Walgreens Boots Alliance, the parent company of pharmaceutical chain Walgreens, announced Thursday that it has reached a $683 million settlement with the state of Florida to resolve claims that the pharmacy chain exacerbated an opioid epidemic in the state.
Florida last month reached more than $878 million worth of settlements with CVS Health Corp and three drug companies — Teva Pharmaceutical Industries Ltd, Allergan PLC, and Endo International Plc — to resolve claims over their roles in fueling an opioid epidemic within the state.
The settlement ends a trial that began on April 11, after Walgreens decided not to join a combined settlement with the four other healthcare companies.
“As the largest pharmacy chain in the state, we remain focused on and committed to being part of the solution, and believe this resolution is in the best interest of all parties involved and the communities we serve across Florida,” said executive vice president and global chief legal officer of Walgreens Boots Danielle Gray. “Our pharmacists are dedicated healthcare professionals who live and work in the communities they serve and play a critical role in providing education and resources to help combat opioid misuse and abuse.”
The settlement amount of $683 million includes $620 million to be paid out to the State of Florida over 18 years, as well as a one-time payment of $63 million for attorneys’ fees, according to a Walgreens Boots press release. The settlement funds will be used by the State of Florida to support its efforts to combat and treat opioid addiction.
Data from the Florida Department of Health’s Bureau of Vital Statistics indicates Florida’s unintentional and undetermined drug overdose deaths more than doubled from 2014 to 2016, with 2,175 deaths in 2014, 2,805 in 2015, and 4,672 in 2016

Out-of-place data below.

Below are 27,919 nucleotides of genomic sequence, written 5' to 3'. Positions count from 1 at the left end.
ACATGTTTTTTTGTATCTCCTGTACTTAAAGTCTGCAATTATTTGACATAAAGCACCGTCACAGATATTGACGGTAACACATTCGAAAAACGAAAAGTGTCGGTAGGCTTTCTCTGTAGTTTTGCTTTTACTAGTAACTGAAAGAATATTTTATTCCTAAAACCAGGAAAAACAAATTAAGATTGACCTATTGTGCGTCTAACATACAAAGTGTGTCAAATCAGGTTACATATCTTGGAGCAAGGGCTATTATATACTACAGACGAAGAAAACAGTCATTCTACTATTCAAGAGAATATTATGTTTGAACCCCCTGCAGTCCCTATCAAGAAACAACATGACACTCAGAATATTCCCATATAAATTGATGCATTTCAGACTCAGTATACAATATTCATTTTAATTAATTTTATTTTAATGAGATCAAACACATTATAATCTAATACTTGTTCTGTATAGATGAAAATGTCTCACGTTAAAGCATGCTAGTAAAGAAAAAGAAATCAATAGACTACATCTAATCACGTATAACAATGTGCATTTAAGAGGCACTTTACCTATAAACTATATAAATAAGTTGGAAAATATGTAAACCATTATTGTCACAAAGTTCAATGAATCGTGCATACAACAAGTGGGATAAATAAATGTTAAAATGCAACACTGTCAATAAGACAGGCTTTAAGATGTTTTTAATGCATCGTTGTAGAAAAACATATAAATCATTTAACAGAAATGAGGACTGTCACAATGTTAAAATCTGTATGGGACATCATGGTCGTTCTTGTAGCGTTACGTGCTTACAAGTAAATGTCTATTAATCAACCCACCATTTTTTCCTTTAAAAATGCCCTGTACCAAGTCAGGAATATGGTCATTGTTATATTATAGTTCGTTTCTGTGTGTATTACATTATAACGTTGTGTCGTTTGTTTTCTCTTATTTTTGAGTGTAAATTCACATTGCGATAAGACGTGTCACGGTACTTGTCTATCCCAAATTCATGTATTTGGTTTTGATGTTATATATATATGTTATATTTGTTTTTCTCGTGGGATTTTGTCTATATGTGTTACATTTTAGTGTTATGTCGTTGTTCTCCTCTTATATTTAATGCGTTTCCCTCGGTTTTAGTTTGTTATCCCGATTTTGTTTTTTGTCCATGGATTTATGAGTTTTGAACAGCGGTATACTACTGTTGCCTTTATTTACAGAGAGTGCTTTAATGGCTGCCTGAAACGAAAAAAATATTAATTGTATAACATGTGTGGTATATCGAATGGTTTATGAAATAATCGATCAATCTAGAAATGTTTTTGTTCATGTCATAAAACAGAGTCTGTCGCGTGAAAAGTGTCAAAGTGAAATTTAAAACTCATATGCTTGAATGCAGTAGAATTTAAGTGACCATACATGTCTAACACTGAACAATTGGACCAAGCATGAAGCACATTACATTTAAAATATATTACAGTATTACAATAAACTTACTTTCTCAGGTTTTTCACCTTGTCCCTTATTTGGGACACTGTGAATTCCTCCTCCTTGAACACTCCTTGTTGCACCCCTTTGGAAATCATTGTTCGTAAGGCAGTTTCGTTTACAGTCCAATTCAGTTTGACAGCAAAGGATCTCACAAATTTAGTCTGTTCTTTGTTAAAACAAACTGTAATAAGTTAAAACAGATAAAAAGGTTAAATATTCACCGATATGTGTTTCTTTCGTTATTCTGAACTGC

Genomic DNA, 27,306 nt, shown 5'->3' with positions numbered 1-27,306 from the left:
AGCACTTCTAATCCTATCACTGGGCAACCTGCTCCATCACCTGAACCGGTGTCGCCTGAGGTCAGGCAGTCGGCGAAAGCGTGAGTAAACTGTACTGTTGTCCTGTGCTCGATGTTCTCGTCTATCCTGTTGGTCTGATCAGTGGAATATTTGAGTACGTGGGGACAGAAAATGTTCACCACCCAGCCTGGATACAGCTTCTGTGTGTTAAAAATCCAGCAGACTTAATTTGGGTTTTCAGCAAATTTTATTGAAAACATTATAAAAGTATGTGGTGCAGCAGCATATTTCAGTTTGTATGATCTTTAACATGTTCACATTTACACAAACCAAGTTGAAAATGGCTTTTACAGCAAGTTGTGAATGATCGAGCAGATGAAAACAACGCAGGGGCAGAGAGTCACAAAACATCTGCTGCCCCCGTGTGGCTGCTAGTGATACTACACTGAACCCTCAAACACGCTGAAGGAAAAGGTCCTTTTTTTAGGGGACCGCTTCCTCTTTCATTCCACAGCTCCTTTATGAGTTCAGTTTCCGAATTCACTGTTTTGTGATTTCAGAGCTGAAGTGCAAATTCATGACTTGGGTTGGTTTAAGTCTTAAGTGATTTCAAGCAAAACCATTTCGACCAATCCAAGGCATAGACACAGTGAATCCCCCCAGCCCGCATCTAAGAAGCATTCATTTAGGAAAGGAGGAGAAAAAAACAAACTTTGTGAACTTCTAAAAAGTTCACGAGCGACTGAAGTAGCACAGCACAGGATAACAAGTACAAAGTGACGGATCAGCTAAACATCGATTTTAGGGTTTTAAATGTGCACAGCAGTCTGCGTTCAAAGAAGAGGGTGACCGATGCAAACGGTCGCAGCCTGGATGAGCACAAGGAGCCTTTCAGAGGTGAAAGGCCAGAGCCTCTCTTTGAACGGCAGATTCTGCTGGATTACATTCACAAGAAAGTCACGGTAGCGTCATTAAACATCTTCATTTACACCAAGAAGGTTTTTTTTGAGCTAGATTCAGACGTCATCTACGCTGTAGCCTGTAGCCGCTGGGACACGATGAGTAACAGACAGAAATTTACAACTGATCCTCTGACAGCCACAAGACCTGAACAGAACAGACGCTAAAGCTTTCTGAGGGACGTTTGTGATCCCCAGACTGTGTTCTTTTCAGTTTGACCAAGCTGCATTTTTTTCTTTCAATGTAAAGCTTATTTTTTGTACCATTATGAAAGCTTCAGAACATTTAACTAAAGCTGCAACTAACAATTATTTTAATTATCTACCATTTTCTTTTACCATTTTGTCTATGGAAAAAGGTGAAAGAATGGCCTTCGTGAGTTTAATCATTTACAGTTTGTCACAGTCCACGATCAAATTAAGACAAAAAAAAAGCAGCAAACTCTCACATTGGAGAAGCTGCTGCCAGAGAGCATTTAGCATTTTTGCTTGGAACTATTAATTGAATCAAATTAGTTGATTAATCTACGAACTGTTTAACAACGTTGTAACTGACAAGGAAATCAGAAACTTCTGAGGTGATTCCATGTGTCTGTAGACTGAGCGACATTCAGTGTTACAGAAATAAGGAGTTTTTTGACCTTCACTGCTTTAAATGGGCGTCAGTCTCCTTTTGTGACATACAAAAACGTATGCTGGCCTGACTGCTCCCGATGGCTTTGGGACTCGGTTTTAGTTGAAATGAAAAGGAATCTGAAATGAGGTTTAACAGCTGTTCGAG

According to the most recent data available through the Florida Department of Health, nearly 68 percent of the 4,698 reported drug overdose deaths in Florida involved opioids in 2018—a total of 3,189 fatalities. In 2018, Florida providers wrote 53.7 opioid prescriptions for every 100 persons, compared to the average U.S. rate of 51.4 prescriptions. Several cities in Florida have been hit particularly by the opioid epidemic, leading former Governor Rick Scott in 2017 to order a statewide public health emergency.
“I know firsthand how heartbreaking substance abuse can be to a family because it impacted my own family growing up,” said Scott. “The individuals struggling with drug use are sons, daughters, mothers, fathers, sisters, brothers, and friends and each tragic case leaves loved ones searching for answers and praying for help. Families across our nation are fighting the opioid epidemic and Florida is going to do everything possible to help our communities.”
According to Associated Press, the opioid epidemic has been linked to more than 500,000 deaths in the U.S. over the past two decades, counting those from prescription painkillers such as OxyContin and generic oxycodone as well as illicit drugs such as heroin and illegally produced fentanyl.